Financing & Appraisal Contingency
If you’re planning on buying your home using a mortgage, you’re going to want to elect the financing contingency. This contingency gives you time to apply for and receive a loan in order to purchase the home. It says that, if for some reason you’re unable to receive financing, you have the right to look for alternative sources or to back out of the sale.
Many buyers, especially first-timers, make the mistake of thinking that their financing is set in stone once they receive a pre-approval. Unfortunately, that is not the case. A pre-approval is not a guarantee of a loan. It’s merely the start of the process. From there, you still have to apply for a specific loan program and go through the underwriting process.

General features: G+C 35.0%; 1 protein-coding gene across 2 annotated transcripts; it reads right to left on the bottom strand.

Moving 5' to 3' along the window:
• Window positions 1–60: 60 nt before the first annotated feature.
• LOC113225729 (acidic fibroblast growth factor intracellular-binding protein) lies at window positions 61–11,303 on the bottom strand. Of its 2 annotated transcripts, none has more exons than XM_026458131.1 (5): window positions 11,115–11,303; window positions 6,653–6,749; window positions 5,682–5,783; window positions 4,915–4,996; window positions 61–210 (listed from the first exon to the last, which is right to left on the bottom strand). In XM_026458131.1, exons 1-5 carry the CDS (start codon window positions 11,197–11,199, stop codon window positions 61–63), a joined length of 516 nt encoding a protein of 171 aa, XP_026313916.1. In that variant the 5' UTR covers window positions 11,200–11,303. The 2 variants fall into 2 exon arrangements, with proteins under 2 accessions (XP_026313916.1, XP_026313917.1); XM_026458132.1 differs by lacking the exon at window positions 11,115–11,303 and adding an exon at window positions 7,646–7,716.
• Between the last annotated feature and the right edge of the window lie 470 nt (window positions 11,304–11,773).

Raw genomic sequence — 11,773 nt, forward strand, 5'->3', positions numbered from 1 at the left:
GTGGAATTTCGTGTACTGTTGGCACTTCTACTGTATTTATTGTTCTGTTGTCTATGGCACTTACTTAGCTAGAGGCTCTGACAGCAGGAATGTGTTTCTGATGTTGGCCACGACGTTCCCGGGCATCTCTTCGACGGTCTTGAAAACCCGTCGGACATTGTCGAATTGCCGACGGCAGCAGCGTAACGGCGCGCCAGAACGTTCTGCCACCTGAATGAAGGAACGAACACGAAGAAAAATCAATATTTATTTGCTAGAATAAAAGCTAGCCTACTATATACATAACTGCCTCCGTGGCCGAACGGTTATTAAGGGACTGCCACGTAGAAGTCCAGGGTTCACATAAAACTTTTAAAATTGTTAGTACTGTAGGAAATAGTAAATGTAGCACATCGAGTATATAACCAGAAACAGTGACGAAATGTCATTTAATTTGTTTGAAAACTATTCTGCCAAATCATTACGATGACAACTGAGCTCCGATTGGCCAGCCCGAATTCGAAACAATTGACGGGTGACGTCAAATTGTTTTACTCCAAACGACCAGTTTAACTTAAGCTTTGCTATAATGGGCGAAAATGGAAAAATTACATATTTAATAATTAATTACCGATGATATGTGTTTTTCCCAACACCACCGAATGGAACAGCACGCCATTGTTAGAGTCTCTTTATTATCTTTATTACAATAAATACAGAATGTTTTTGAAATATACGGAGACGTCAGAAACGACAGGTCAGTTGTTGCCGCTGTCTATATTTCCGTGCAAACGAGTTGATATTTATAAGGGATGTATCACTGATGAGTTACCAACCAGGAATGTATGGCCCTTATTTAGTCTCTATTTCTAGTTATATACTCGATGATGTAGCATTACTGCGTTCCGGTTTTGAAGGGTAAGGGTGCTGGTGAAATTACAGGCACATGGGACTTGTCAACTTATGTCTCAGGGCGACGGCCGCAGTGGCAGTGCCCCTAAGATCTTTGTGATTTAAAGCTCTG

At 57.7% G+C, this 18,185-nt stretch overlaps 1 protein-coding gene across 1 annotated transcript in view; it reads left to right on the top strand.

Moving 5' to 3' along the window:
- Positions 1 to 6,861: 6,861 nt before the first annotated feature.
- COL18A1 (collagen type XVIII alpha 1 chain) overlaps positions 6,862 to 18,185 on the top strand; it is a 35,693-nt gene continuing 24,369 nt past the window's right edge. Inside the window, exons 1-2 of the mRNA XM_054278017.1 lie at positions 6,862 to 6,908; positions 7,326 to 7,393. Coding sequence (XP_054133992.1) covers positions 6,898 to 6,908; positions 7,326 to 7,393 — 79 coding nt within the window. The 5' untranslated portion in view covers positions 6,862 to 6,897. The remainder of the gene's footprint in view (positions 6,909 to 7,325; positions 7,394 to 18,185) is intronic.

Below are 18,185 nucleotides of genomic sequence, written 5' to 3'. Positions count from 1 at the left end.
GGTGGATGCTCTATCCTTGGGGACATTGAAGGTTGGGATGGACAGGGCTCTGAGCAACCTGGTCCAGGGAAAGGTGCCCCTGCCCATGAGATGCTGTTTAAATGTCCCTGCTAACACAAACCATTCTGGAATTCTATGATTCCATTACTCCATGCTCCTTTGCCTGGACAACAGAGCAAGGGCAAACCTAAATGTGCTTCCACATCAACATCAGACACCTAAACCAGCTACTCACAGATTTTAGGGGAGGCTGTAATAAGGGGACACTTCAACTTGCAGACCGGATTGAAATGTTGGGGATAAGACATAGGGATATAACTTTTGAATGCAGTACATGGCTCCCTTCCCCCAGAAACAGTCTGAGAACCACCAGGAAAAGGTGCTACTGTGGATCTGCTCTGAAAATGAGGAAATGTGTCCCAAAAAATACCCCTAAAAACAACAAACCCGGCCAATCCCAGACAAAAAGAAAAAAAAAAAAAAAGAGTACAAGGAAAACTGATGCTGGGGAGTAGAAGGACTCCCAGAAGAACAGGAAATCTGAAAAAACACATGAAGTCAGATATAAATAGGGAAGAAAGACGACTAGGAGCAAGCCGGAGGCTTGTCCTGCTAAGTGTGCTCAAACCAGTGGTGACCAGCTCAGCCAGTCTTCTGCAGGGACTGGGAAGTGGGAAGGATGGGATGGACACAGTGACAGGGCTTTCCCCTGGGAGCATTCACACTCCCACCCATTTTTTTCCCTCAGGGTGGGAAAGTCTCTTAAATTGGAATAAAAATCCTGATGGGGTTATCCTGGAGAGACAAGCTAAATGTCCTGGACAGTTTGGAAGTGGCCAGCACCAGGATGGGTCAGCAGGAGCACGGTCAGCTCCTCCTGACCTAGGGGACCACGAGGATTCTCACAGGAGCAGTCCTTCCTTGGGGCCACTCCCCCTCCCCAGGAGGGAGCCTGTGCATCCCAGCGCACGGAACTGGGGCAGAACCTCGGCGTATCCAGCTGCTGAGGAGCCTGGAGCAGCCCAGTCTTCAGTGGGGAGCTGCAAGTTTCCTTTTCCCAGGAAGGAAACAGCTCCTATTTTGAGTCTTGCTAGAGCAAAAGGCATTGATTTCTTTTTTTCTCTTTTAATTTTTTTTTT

The appraisal contingency goes hand-in-hand with the financing contingency. In fact, receiving a satisfactory appraisal is usually one of the conditions that the mortgage company has for granting you a loan. Remember, an appraisal determines the fair market value of the home. The appraisal contingency ensures that you’re protected if the sale price doesn’t fall in line with whatever the fair market value is determined to be.
It works like this: Let’s say you and the seller agreed to sell the house for $200,000, but the appraisal only comes at $180,000. Since the mortgage company is only allowed to loan you up to the fair market value of the home, there’s a $20,000 difference that you’re responsible for making up. In the best-case scenario, you’ll be able to renegotiate the sale price with the seller or to find additional financing. However, if both those options fall through, the appraisal contingency allows you to back away from the deal, unscathed. From Forbes Media LLC